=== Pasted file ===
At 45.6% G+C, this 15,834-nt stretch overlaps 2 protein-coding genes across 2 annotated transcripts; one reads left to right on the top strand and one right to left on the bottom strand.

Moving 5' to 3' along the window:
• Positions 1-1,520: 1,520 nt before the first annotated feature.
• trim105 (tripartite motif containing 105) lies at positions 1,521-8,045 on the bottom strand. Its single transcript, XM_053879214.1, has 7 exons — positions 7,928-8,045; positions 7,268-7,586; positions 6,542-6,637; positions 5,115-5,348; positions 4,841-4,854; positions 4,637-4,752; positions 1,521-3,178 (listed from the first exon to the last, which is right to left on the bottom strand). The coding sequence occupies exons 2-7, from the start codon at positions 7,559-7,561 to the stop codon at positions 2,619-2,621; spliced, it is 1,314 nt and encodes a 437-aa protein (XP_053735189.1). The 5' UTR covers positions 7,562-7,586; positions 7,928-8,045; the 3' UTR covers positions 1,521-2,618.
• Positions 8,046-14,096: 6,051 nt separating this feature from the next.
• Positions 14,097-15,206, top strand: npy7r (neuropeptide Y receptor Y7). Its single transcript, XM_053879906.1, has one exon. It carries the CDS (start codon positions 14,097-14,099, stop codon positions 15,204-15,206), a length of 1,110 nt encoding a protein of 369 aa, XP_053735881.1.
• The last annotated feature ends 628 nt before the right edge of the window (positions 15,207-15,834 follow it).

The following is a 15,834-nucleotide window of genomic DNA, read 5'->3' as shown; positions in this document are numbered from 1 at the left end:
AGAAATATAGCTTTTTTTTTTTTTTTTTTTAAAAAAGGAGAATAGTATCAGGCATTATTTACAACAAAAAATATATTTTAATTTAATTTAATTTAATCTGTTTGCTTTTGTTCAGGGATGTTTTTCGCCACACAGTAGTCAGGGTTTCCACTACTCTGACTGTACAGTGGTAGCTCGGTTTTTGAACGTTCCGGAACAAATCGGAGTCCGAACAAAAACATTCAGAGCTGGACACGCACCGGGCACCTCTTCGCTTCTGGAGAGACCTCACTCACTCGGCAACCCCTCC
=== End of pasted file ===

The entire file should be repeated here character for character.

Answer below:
At 45.6% G+C, this 15,834-nt stretch overlaps 2 protein-coding genes across 2 annotated transcripts; one reads left to right on the top strand and one right to left on the bottom strand.

Moving 5' to 3' along the window:
• Positions 1-1,520: 1,520 nt before the first annotated feature.
• trim105 (tripartite motif containing 105) lies at positions 1,521-8,045 on the bottom strand. Its single transcript, XM_053879214.1, has 7 exons — positions 7,928-8,045; positions 7,268-7,586; positions 6,542-6,637; positions 5,115-5,348; positions 4,841-4,854; positions 4,637-4,752; positions 1,521-3,178 (listed from the first exon to the last, which is right to left on the bottom strand). The coding sequence occupies exons 2-7, from the start codon at positions 7,559-7,561 to the stop codon at positions 2,619-2,621; spliced, it is 1,314 nt and encodes a 437-aa protein (XP_053735189.1). The 5' UTR covers positions 7,562-7,586; positions 7,928-8,045; the 3' UTR covers positions 1,521-2,618.
• Positions 8,046-14,096: 6,051 nt separating this feature from the next.
• Positions 14,097-15,206, top strand: npy7r (neuropeptide Y receptor Y7). Its single transcript, XM_053879906.1, has one exon. It carries the CDS (start codon positions 14,097-14,099, stop codon positions 15,204-15,206), a length of 1,110 nt encoding a protein of 369 aa, XP_053735881.1.
• The last annotated feature ends 628 nt before the right edge of the window (positions 15,207-15,834 follow it).

The following is a 15,834-nucleotide window of genomic DNA, read 5'->3' as shown; positions in this document are numbered from 1 at the left end:
AGAAATATAGCTTTTTTTTTTTTTTTTTTTAAAAAAGGAGAATAGTATCAGGCATTATTTACAACAAAAAATATATTTTAATTTAATTTAATTTAATCTGTTTGCTTTTGTTCAGGGATGTTTTTCGCCACACAGTAGTCAGGGTTTCCACTACTCTGACTGTACAGTGGTAGCTCGGTTTTTGAACGTTCCGGAACAAATCGGAGTCCGAACAAAAACATTCAGAGCTGGACACGCACCGGGCACCTCTTCGCTTCTGGAGAGACCTCACTCACTCGGCAACCCCTCC